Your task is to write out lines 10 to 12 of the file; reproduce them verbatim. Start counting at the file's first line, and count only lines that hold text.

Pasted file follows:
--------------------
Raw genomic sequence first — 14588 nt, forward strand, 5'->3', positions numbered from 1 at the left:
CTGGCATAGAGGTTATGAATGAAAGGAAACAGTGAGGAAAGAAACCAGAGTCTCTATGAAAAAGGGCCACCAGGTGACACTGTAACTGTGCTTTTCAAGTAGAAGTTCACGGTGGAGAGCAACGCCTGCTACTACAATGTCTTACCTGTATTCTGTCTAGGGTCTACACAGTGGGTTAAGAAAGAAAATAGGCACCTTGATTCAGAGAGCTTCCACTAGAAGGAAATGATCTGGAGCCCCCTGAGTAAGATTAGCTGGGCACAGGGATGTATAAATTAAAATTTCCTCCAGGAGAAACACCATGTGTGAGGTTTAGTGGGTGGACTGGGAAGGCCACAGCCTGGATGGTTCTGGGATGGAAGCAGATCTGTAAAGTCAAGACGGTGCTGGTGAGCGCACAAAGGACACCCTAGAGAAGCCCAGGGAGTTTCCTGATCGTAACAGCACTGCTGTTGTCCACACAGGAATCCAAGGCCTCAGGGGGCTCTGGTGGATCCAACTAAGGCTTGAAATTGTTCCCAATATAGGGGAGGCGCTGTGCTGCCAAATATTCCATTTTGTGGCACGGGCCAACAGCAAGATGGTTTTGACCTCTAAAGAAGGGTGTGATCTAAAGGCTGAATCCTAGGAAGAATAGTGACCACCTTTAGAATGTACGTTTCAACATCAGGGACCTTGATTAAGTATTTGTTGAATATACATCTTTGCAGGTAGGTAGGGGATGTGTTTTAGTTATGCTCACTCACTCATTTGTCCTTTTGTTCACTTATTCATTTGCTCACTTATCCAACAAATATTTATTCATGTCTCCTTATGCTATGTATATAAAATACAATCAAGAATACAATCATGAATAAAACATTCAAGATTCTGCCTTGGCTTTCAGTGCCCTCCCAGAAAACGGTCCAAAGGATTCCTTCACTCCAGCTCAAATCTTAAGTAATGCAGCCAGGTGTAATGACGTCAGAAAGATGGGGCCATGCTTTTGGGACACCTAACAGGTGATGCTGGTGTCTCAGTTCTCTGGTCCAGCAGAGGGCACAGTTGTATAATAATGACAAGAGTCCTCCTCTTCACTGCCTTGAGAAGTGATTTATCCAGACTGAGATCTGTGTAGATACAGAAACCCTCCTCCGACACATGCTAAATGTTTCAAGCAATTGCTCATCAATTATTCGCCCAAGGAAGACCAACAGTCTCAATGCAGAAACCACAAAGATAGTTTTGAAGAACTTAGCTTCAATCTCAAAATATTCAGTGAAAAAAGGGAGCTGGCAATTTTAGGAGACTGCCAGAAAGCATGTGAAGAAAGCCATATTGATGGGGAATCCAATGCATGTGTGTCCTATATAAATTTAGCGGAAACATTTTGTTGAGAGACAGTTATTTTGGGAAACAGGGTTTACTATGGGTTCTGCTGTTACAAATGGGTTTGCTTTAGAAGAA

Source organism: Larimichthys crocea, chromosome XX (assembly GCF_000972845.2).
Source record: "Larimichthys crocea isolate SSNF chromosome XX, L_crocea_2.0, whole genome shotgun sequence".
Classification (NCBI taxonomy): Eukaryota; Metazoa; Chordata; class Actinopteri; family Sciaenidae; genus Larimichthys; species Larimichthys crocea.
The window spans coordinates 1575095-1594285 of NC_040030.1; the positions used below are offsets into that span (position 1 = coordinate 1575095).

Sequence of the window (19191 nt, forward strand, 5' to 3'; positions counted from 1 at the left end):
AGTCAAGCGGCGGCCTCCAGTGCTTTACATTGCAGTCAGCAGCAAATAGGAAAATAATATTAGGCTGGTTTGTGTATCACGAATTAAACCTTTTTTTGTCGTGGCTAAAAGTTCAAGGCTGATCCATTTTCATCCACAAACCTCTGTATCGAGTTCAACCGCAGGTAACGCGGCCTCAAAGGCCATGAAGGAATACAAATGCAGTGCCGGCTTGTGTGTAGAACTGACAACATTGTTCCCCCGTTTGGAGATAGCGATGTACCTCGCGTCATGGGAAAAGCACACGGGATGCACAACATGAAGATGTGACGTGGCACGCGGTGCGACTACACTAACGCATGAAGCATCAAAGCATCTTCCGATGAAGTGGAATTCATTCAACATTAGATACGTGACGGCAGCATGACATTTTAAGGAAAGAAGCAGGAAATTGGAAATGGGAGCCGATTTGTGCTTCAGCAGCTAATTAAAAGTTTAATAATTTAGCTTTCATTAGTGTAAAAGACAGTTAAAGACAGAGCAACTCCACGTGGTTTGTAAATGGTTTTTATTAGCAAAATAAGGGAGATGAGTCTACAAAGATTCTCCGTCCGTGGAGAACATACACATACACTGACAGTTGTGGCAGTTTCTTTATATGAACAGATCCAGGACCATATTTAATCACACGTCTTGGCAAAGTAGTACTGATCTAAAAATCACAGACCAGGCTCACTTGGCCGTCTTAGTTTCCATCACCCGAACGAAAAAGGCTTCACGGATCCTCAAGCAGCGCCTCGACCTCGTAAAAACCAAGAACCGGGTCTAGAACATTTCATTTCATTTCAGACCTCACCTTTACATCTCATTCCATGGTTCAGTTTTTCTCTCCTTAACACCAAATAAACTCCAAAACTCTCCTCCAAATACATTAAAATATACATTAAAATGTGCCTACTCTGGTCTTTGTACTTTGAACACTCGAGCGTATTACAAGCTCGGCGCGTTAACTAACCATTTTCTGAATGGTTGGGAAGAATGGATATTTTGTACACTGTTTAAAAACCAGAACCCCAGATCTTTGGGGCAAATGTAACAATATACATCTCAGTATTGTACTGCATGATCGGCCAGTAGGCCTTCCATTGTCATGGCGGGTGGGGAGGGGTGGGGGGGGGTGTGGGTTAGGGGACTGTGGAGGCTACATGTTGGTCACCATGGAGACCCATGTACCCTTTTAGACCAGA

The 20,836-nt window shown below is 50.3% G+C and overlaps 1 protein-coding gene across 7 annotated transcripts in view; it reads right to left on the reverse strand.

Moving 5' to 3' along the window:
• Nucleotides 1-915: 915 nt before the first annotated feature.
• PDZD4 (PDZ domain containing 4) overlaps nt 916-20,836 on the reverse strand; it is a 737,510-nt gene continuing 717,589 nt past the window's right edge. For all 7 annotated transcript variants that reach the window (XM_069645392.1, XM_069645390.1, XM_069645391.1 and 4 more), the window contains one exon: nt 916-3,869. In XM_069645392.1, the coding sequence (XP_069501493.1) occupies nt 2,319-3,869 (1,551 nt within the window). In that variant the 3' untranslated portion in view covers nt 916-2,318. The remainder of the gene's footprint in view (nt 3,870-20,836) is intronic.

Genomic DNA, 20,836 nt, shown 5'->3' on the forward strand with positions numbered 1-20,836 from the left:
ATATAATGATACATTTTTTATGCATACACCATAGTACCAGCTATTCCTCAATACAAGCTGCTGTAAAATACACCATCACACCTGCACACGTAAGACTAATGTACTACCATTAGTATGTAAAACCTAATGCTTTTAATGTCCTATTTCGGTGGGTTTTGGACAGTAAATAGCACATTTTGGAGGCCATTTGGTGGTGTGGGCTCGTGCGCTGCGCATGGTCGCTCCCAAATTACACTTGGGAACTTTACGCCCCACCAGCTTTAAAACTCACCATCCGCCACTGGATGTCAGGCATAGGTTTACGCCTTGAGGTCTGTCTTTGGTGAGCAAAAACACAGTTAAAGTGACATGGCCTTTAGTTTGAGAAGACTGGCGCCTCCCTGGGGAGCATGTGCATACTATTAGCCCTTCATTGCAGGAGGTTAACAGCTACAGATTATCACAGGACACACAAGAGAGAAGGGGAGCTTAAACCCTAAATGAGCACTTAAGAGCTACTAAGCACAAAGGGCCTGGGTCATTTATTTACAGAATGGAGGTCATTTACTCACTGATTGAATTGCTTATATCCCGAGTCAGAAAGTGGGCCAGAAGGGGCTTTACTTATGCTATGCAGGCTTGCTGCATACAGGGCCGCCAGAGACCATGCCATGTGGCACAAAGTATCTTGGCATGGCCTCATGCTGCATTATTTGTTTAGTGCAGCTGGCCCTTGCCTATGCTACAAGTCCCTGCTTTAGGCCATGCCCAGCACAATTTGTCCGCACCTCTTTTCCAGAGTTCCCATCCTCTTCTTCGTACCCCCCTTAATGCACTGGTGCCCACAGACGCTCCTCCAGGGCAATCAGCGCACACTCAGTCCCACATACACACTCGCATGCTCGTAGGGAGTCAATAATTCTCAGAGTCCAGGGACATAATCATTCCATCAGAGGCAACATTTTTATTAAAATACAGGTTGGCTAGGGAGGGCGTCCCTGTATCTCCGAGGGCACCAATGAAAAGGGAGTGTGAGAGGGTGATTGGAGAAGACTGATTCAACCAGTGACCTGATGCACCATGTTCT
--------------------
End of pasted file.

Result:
Moving 5' to 3' along the window:
• Nucleotides 1-915: 915 nt before the first annotated feature.
• PDZD4 (PDZ domain containing 4) overlaps nt 916-20,836 on the reverse strand; it is a 737,510-nt gene continuing 717,589 nt past the window's right edge. For all 7 annotated transcript variants that reach the window (XM_069645392.1, XM_069645390.1, XM_069645391.1 and 4 more), the window contains one exon: nt 916-3,869. In XM_069645392.1, the coding sequence (XP_069501493.1) occupies nt 2,319-3,869 (1,551 nt within the window). In that variant the 3' untranslated portion in view covers nt 916-2,318. The remainder of the gene's footprint in view (nt 3,870-20,836) is intronic.